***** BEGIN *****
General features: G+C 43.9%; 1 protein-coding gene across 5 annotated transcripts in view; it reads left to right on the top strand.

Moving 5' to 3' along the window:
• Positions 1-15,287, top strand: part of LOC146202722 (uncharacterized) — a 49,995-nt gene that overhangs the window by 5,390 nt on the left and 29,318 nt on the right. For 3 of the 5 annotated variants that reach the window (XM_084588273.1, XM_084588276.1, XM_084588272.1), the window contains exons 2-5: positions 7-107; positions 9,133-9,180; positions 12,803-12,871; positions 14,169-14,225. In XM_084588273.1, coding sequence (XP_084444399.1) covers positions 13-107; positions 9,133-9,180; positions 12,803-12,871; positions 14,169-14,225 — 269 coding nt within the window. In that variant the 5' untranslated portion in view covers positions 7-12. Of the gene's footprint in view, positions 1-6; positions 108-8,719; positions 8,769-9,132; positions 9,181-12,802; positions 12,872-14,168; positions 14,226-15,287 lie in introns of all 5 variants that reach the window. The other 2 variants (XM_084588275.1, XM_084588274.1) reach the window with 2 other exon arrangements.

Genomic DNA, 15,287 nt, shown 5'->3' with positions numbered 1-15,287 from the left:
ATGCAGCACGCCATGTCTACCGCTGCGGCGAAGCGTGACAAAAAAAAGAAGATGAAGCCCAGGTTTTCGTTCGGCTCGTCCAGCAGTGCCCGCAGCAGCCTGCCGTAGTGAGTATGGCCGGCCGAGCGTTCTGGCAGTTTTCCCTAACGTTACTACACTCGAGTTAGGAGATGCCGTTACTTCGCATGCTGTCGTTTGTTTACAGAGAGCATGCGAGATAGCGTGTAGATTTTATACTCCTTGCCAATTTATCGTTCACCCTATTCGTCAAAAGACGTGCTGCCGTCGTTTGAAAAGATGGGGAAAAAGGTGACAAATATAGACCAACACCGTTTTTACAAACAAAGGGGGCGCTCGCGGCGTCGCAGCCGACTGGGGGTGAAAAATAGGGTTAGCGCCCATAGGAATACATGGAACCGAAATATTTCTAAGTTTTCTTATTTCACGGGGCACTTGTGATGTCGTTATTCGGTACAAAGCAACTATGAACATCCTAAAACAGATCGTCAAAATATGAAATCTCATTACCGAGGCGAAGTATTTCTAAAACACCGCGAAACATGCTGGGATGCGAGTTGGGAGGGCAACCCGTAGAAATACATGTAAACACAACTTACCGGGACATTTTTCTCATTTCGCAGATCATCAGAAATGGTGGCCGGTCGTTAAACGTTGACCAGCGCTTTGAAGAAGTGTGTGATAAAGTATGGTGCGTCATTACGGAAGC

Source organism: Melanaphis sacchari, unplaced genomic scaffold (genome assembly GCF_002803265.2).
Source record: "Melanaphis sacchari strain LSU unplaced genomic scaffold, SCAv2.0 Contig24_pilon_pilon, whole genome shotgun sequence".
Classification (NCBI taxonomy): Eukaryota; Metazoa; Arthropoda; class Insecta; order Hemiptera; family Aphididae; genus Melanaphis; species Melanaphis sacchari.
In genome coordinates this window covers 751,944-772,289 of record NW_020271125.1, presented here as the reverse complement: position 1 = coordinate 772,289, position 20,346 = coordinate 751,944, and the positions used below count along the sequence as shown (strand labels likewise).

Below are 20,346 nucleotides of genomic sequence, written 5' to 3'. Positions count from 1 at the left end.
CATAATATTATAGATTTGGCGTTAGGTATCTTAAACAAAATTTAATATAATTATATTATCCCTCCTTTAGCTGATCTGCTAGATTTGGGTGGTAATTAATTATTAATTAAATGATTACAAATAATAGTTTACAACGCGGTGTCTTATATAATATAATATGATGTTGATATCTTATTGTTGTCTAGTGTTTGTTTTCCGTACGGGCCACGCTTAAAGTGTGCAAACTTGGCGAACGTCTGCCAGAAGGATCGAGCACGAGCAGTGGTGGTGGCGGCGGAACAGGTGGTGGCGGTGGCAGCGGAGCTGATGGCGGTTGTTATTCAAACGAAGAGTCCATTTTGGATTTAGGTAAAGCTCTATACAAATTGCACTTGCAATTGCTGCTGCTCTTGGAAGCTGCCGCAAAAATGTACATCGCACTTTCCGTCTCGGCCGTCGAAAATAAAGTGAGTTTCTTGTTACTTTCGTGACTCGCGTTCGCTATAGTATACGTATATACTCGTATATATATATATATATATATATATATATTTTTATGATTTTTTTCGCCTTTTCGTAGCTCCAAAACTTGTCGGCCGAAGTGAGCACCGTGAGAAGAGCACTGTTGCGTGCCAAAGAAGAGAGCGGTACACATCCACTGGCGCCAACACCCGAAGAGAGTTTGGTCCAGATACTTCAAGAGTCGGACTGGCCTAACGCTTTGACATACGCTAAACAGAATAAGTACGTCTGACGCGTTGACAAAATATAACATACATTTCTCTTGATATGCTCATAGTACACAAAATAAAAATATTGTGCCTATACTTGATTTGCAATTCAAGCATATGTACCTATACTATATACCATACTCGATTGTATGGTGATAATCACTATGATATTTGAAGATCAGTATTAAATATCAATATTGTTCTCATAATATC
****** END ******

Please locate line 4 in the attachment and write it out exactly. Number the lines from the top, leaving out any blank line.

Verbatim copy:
Genomic DNA, 15,287 nt, shown 5'->3' with positions numbered 1-15,287 from the left: